Why Do Dogs Dig on Beds and Couches? Facts to know

Dogs are fascinating creatures with a diverse range of behaviors, some of which can puzzle and even frustrate their human companions. One common behavior that many dog owners encounter is the tendency for dogs to dig on beds and couches. 

This behavior can leave us scratching our heads and wondering why our furry friends engage in such seemingly destructive activities. 

In this article, we will explore the reasons behind why dogs dig on beds and couches, delving into both instinctual and environmental factors that contribute to this behavior.

Instinctual Behavior

Digging as a Nesting Behavior: Digging is an instinctual behavior deeply rooted in a dog’s ancestry. Wild canids, such as wolves, foxes, and wild dogs, often dig dens or burrows as a means of creating a safe and comfortable space for themselves and their young. 

This instinctual behavior can still manifest in our domesticated dogs, leading them to dig on beds and couches as they attempt to create their own cozy nests.

Maintaining Temperature and Comfort: Digging behavior can also be attributed to a dog’s natural instinct to regulate their body temperature. By digging, dogs can create a cooler or warmer spot depending on their needs. 

The surface of a bed or couch might feel more comfortable to them, allowing them to dig and create a cozy space that suits their temperature preferences.

Territorial Marking and Scenting

Claiming Ownership: Dogs have a highly developed sense of smell and use it to gather information about their surroundings. By digging on beds and couches, dogs can leave their scent behind, essentially marking the area as their own. 

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This behavior is an instinctual way for dogs to establish their territory and communicate their presence to others, both canine and human.

Seeking Familiar Scents: In some cases, dogs may dig on beds and couches due to the presence of familiar scents left behind by their owners or other animals.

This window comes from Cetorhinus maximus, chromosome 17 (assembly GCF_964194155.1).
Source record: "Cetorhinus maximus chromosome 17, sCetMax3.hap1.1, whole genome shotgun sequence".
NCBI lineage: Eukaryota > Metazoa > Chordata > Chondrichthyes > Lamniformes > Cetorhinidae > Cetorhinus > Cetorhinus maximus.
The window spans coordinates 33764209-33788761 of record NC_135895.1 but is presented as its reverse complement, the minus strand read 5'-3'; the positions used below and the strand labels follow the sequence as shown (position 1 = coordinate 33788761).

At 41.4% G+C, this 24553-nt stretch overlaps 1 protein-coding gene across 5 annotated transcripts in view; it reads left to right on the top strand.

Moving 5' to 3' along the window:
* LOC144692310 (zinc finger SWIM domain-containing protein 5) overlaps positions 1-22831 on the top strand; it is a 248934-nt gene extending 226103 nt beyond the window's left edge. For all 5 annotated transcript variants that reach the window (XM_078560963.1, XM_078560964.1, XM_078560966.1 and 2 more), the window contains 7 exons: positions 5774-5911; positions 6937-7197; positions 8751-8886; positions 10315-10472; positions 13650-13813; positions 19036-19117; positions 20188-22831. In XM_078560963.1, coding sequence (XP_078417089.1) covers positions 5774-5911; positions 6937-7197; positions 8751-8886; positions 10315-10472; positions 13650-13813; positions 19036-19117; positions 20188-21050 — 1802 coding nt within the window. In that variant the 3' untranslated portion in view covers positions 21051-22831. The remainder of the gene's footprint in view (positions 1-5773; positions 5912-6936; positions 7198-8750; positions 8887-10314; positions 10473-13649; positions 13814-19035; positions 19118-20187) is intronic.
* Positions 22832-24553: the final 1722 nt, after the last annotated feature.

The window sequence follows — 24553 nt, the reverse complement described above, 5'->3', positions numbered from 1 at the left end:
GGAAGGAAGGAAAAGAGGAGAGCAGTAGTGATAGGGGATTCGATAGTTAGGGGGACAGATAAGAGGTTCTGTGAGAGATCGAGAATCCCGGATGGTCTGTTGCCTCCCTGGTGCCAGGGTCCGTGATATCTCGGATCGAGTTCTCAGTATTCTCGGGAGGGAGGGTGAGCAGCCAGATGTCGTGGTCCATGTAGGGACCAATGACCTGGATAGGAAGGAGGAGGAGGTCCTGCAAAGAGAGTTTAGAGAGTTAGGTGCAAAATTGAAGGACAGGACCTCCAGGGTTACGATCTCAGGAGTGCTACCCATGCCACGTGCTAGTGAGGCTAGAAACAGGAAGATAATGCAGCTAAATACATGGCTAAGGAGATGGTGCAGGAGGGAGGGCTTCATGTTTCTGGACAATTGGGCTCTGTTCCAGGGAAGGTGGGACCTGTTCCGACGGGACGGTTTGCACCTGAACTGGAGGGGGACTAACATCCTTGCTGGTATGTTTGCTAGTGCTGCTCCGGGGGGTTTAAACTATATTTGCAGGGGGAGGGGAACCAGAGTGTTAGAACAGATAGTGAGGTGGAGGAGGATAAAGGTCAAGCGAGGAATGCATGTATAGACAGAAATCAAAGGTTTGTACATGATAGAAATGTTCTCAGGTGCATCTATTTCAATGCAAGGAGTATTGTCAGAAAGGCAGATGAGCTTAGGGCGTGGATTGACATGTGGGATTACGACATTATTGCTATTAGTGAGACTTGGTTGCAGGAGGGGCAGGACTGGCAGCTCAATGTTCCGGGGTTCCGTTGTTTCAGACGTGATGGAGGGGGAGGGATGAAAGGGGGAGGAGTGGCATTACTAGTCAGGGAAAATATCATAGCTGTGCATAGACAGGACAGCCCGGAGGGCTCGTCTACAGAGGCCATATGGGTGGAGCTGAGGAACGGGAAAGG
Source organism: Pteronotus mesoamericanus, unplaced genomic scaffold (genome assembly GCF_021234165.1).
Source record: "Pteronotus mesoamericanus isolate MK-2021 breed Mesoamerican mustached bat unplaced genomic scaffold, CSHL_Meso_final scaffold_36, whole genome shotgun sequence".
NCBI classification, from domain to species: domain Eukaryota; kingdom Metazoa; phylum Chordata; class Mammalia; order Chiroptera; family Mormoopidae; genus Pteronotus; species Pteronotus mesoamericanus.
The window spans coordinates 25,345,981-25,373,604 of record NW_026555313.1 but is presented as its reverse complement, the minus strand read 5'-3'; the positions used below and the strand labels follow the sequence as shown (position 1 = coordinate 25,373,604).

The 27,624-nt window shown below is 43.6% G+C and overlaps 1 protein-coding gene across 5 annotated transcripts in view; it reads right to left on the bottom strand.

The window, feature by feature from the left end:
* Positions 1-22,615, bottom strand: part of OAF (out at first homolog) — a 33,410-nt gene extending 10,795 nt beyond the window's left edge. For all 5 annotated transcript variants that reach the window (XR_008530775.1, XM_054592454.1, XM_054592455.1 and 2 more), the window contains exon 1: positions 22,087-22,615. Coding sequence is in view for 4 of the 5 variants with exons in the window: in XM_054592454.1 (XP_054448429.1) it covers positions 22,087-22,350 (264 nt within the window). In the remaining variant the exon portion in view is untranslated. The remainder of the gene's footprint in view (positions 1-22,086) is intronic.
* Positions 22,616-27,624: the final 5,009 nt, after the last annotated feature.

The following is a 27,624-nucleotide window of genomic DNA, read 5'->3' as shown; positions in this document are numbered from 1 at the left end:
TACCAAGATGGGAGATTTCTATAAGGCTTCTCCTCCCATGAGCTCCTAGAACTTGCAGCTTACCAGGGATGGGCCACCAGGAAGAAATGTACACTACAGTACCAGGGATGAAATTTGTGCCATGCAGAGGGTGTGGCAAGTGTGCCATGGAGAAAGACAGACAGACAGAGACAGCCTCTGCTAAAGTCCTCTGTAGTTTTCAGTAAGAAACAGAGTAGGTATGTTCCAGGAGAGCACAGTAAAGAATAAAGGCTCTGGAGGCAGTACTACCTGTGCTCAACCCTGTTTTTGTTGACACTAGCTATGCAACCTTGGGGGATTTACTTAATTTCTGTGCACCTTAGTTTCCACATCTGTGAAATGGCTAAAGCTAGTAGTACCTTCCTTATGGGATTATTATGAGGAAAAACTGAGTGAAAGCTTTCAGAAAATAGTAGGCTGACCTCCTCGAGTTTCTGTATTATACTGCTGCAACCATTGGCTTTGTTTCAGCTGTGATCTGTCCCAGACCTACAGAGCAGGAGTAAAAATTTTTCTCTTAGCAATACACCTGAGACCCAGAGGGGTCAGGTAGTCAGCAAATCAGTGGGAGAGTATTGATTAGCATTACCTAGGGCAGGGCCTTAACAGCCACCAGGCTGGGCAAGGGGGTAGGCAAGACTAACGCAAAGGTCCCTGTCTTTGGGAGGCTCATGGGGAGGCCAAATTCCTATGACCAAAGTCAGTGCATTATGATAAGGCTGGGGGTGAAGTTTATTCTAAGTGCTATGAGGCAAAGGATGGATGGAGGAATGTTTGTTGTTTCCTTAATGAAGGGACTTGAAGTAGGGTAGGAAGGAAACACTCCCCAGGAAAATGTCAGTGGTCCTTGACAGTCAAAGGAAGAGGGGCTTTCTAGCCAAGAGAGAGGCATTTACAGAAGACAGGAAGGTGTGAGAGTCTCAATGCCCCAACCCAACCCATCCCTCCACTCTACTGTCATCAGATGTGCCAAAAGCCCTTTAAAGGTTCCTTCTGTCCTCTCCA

Dogs rely heavily on their sense of smell to navigate and understand their environment, so digging on these surfaces might be a way for them to seek out the comforting scent of their human companions or even other animals that have previously occupied the same space.

Boredom and Lack of Stimulation

Excess Energy: Dogs are energetic creatures that require regular exercise and mental stimulation. When they don’t receive enough physical or mental activity, they may engage in destructive behaviors such as digging. 

Digging on beds and couches can be a sign that your dog is trying to release pent-up energy and find a way to entertain themselves.

Seeking Attention: Dogs are social animals and crave interaction and attention from their human caregivers. If they feel neglected or bored, they may resort to behaviors like digging to gain attention. 

Even if the attention they receive is negative, such as scolding or reprimanding, it can still reinforce the behavior, leading to a cycle of digging and attention-seeking.

Anxiety and Stress

Coping Mechanism: Just like humans, dogs can experience anxiety and stress. Digging on beds and couches can serve as a coping mechanism for dogs dealing with emotional turmoil. 

The repetitive and physical nature of digging can help alleviate stress and provide a temporary distraction from their anxieties.

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Comfort-Seeking Behavior: For some dogs, digging can be a way to create a sense of security and comfort. Nesting and burrowing behaviors can help dogs feel more protected and alleviate feelings of vulnerability. 

When they dig on beds and couches, they may be trying to create a safe haven where they can retreat and find solace.

Addressing the Behavior

Provide Suitable Alternatives: To redirect your dog’s digging behavior, it’s essential to provide them with appropriate outlets for their instincts. 

Offer them a designated digging area, such as a sandbox or a designated spot in the yard, where they can satisfy their natural instincts without damaging furniture. Encourage and reward them when they dig in the designated area.

Increase Physical and Mental Stimulation: Ensure that your dog receives enough exercise and mental stimulation to help alleviate boredom and excess energy. 

Engage in regular play sessions, provide interactive toys, and consider training activities that challenge their minds. A tired and mentally stimulated dog is less likely to engage in destructive behaviors.

Create a Comfortable Environment: Make your dog’s sleeping area comfortable and inviting by providing cozy bedding and blankets. This can help satisfy their nesting instincts and discourage them from digging on other surfaces, such as beds and couches. 

Additionally, try to minimize anxiety triggers in their environment and provide a safe space where they can retreat during stressful times.


Understanding why dogs dig on beds and couches requires a deeper exploration of their instincts, environmental factors, and emotional needs. 

By recognizing the underlying motivations behind this behavior, dog owners can take appropriate steps to address the issue and provide their furry friends with the necessary outlets and comfort they seek. 

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With patience, consistent training, and a focus on meeting their physical and mental needs, we can help our dogs find healthier and more constructive ways to express their natural instincts.